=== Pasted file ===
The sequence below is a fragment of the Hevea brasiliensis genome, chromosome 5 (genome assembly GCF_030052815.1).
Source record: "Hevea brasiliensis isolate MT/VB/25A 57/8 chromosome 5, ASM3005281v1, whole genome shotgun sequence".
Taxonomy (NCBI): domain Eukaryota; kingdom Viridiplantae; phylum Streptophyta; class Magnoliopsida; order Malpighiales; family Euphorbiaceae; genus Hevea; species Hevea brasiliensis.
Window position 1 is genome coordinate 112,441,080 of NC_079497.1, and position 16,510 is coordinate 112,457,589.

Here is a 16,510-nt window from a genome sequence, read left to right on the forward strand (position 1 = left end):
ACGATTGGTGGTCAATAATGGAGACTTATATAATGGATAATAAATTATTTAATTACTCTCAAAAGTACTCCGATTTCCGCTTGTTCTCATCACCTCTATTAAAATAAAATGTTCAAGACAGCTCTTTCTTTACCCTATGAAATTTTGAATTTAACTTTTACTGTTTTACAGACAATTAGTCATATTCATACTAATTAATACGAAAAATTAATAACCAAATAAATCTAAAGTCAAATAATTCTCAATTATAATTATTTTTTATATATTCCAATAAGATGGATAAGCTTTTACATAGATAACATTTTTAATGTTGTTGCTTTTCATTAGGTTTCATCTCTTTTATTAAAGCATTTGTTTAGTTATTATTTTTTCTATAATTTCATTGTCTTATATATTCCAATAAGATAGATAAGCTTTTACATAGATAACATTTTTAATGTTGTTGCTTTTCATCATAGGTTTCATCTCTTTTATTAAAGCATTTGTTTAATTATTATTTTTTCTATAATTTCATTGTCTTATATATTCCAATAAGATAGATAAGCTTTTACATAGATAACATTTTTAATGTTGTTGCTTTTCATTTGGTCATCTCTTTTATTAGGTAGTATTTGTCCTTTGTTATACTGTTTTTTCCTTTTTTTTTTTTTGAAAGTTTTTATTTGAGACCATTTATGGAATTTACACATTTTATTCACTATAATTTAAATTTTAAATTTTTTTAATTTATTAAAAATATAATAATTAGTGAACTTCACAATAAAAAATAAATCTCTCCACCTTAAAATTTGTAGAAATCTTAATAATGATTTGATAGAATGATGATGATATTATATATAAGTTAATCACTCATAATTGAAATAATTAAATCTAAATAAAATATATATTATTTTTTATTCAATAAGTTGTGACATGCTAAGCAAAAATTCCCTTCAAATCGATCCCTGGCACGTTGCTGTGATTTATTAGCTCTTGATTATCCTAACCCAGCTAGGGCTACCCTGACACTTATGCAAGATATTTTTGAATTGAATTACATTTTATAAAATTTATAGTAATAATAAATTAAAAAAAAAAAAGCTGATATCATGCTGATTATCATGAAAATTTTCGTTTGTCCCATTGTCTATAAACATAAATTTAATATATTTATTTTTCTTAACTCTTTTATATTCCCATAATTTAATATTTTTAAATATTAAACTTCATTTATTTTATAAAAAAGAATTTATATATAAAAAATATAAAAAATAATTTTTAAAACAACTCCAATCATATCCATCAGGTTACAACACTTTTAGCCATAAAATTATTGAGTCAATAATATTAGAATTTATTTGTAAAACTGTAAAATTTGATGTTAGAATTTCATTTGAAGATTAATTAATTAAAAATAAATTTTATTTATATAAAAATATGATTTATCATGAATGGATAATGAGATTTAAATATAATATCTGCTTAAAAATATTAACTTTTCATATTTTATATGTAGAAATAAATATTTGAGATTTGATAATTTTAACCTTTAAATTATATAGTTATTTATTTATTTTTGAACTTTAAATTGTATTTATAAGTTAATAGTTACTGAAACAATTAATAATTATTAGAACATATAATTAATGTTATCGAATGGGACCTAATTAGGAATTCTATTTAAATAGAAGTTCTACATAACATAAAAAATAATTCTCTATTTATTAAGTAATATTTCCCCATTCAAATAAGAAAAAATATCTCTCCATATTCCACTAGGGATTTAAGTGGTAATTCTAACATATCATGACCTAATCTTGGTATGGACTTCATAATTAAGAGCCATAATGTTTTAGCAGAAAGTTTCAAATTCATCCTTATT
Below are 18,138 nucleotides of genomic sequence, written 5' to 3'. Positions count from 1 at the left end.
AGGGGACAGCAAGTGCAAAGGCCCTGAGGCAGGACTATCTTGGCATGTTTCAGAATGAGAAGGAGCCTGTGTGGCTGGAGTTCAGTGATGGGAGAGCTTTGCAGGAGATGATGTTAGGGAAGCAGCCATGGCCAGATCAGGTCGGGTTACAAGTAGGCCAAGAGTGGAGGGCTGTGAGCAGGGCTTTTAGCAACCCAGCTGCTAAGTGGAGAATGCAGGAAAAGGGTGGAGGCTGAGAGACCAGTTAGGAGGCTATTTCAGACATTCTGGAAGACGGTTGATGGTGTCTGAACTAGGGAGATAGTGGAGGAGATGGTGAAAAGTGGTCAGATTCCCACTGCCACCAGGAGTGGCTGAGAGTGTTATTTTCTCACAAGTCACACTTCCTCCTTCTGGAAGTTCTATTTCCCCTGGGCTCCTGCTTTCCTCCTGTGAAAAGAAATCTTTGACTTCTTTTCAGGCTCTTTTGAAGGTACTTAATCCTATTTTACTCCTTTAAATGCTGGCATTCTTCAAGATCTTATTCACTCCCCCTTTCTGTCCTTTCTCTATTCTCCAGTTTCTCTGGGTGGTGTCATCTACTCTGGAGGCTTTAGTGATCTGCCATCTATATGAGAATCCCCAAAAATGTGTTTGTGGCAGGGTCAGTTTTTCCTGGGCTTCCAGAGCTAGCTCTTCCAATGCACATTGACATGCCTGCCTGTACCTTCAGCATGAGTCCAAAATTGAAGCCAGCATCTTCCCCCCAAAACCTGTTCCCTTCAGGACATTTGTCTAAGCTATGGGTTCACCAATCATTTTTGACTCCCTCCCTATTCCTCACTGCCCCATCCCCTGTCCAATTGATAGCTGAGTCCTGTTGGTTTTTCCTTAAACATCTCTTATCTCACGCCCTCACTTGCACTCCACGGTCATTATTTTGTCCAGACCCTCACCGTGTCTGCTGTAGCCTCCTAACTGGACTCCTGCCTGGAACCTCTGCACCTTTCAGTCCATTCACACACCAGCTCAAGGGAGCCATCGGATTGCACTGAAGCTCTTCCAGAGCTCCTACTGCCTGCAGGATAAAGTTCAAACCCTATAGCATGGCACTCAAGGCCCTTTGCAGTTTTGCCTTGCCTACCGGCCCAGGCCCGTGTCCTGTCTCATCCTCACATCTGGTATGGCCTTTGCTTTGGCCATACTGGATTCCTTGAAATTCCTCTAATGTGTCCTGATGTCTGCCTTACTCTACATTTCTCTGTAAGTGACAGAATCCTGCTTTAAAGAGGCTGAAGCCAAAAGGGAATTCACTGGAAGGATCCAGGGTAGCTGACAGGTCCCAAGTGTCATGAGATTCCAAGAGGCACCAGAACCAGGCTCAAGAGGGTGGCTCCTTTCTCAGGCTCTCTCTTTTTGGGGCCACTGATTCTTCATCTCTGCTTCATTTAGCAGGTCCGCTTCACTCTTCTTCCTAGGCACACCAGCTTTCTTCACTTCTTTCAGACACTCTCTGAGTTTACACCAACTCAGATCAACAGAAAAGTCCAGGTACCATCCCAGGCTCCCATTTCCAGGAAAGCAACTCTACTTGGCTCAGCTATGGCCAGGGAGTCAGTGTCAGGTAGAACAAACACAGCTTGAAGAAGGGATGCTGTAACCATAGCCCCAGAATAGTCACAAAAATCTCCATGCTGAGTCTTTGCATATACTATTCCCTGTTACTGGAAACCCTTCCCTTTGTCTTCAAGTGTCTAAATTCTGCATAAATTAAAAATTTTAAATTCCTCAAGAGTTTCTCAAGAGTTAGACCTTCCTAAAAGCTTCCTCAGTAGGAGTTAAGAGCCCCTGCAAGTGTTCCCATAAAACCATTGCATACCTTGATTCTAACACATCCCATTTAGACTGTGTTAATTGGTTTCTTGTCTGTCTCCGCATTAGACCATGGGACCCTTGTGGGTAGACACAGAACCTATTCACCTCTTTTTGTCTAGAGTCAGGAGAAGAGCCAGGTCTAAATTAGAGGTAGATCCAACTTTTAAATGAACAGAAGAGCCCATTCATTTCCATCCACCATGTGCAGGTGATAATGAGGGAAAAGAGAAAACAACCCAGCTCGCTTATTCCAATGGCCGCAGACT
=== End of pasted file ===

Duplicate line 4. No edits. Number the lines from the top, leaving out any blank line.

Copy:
Window position 1 is genome coordinate 112,441,080 of NC_079497.1, and position 16,510 is coordinate 112,457,589.